USA – AbbVie has announced that the FDA has expanded Rinvoq (upadacitinib) approval to include the treatment of adults with moderate-to-severely active ulcerative colitis (UC) who have had insufficient response or intolerance to one or more tumor necrosis factor (TNF) blockers.

The oral JAK inhibitor is now approved for four indications, including rheumatoid arthritis, active psoriatic arthritis, and atopic dermatitis in the United States.

Rinvoq was approved by the FDA for the treatment of psoriatic arthritis in December. A month later, the atopic dermatitis was given the all-clear. Rinvoq received its first rheumatoid arthritis approval in 2019.

The UC approval is based on efficacy and safety data collected from three phase 3 trials. In two studies, patients received a 45 mg daily dose for eight weeks, followed by maintenance doses of 15 mg or 30 mg daily.

The UC application, which was submitted to the FDA in September of last year, is backed up by efficacy and safety data from three Phase III trials, including the U-ACHIEVE and U-ACCOMPLISH induction studies, as well as the U-ACHIEVE maintenance trial.

The results showed that, when compared to placebo, significantly more patients treated with Rinvoq achieved clinical remission at weeks 8 and 52.

Furthermore, the trials achieved all of the ranked secondary endpoints, including endoscopic improvement and histologic-endoscopic mucosal improvement.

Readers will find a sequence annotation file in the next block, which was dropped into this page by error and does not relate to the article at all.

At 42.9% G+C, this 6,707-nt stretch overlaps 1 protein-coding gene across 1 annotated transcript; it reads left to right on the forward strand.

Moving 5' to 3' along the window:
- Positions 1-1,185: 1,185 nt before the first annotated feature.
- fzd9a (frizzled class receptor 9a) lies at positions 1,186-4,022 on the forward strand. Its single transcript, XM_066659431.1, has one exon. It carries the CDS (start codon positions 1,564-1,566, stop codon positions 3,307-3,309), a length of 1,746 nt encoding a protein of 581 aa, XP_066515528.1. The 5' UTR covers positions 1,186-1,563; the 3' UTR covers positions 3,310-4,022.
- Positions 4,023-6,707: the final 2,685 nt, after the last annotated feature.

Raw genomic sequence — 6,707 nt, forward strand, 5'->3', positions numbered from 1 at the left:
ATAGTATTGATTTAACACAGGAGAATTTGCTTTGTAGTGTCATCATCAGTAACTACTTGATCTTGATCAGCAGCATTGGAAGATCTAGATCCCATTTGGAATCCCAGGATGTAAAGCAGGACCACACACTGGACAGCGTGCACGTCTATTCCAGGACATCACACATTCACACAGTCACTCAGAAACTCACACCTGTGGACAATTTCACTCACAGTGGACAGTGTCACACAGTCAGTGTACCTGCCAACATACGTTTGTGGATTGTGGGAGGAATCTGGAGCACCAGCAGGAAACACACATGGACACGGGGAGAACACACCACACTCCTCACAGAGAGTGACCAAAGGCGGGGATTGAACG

The safety profile was consistent with that seen in rheumatoid arthritis and atopic dermatitis patients using Rinvoq.

Rinvoq to the rescue

With Humira facing a patent cliff in the United States in 2023, AbbVie is counting on Rinvoq and psoriasis med Skyrizi to compensate.

While Humira rung up sales of US$20.7 billion last year, Rinvoq and Skyrizi generated US$1.65 billion and US$2.94 billion respectively.

In December, when the FDA dialed back Rinvoq’s rheumatoid arthritis approval, limiting its use to those who have not responded to TNF blockers.

The company reduced its 2025 sales projection on the drug from US$8 billion to US$7.5 billion.

Because of recent FDA label restrictions on JAK inhibitors, the outlook is around US$500 million lower than previous projections.

A post-marketing study of Pfizer’s Xeljanz linked the treatment to increased heart disease and cancer risks over TNF blockers in a group of older rheumatoid arthritis patients with underlying cardiovascular risk factors, prompting the safety scrutiny for JAK inhibitors.

Despite the risks associated with Xeljanz in that study, the FDA investigated the matter as a classwide issue.

Rinvoq, as well as Pfizer’s subsequent JAK inhibitor Cibinqo, Eli Lilly’s Olumiant, and Incyte’s Opzelura cream, now carry boxed warnings about major cardiovascular events, blood clots, cancer, and death associated with JAK inhibitors.

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